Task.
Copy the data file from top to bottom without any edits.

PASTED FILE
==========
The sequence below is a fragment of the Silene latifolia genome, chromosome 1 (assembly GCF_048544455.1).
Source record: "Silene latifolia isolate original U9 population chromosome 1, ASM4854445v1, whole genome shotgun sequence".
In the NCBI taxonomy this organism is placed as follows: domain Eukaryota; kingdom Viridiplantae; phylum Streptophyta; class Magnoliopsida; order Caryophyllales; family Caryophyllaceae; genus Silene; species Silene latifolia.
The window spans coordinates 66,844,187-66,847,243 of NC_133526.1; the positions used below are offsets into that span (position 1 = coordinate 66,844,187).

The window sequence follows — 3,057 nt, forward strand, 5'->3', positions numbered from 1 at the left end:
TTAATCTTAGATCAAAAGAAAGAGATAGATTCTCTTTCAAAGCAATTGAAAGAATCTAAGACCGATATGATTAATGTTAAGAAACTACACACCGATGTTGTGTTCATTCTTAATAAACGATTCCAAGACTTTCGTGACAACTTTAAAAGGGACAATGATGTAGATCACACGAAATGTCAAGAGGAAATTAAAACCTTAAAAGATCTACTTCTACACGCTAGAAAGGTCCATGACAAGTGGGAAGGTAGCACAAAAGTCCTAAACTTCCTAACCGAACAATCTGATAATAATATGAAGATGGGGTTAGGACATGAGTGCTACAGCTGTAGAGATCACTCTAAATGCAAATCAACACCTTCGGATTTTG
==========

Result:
The sequence below is a fragment of the Silene latifolia genome, chromosome 1 (assembly GCF_048544455.1).
Source record: "Silene latifolia isolate original U9 population chromosome 1, ASM4854445v1, whole genome shotgun sequence".
In the NCBI taxonomy this organism is placed as follows: domain Eukaryota; kingdom Viridiplantae; phylum Streptophyta; class Magnoliopsida; order Caryophyllales; family Caryophyllaceae; genus Silene; species Silene latifolia.
The window spans coordinates 66,844,187-66,847,243 of NC_133526.1; the positions used below are offsets into that span (position 1 = coordinate 66,844,187).

The window sequence follows — 3,057 nt, forward strand, 5'->3', positions numbered from 1 at the left end:
TTAATCTTAGATCAAAAGAAAGAGATAGATTCTCTTTCAAAGCAATTGAAAGAATCTAAGACCGATATGATTAATGTTAAGAAACTACACACCGATGTTGTGTTCATTCTTAATAAACGATTCCAAGACTTTCGTGACAACTTTAAAAGGGACAATGATGTAGATCACACGAAATGTCAAGAGGAAATTAAAACCTTAAAAGATCTACTTCTACACGCTAGAAAGGTCCATGACAAGTGGGAAGGTAGCACAAAAGTCCTAAACTTCCTAACCGAACAATCTGATAATAATATGAAGATGGGGTTAGGACATGAGTGCTACAGCTGTAGAGATCACTCTAAATGCAAATCAACACCTTCGGATTTTG